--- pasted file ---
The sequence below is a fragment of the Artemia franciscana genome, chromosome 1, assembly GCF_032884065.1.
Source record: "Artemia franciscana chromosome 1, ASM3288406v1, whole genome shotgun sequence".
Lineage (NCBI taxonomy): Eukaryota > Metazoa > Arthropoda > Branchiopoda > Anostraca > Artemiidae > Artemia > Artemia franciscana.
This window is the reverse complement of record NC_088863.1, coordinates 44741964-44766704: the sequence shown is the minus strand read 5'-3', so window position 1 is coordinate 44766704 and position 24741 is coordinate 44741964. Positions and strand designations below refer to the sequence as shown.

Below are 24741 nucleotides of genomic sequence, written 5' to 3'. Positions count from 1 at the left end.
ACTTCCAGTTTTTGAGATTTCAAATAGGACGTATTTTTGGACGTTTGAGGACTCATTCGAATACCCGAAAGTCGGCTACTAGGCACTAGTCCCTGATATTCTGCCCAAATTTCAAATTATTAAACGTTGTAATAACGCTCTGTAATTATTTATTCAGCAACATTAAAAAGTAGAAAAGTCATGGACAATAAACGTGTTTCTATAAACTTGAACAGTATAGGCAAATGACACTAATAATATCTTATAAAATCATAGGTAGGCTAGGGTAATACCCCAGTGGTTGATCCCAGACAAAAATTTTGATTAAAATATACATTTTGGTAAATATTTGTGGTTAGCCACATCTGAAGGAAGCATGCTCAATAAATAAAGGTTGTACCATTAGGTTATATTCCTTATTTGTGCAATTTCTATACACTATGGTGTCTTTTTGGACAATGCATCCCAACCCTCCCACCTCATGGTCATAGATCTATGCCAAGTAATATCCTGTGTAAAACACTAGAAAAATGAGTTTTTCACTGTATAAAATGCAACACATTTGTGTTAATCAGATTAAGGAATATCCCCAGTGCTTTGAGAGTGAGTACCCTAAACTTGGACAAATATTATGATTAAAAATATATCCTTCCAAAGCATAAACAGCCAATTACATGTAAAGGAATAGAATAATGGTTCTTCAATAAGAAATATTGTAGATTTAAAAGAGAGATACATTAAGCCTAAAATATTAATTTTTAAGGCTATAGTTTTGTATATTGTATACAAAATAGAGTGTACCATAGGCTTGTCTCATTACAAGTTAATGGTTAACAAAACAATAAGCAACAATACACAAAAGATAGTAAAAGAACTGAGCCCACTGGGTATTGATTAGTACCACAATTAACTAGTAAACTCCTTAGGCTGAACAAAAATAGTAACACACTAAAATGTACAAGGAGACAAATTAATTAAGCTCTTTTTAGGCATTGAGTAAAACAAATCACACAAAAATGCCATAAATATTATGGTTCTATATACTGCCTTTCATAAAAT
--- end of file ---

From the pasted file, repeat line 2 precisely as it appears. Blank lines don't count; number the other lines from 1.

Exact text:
Source record: "Artemia franciscana chromosome 1, ASM3288406v1, whole genome shotgun sequence".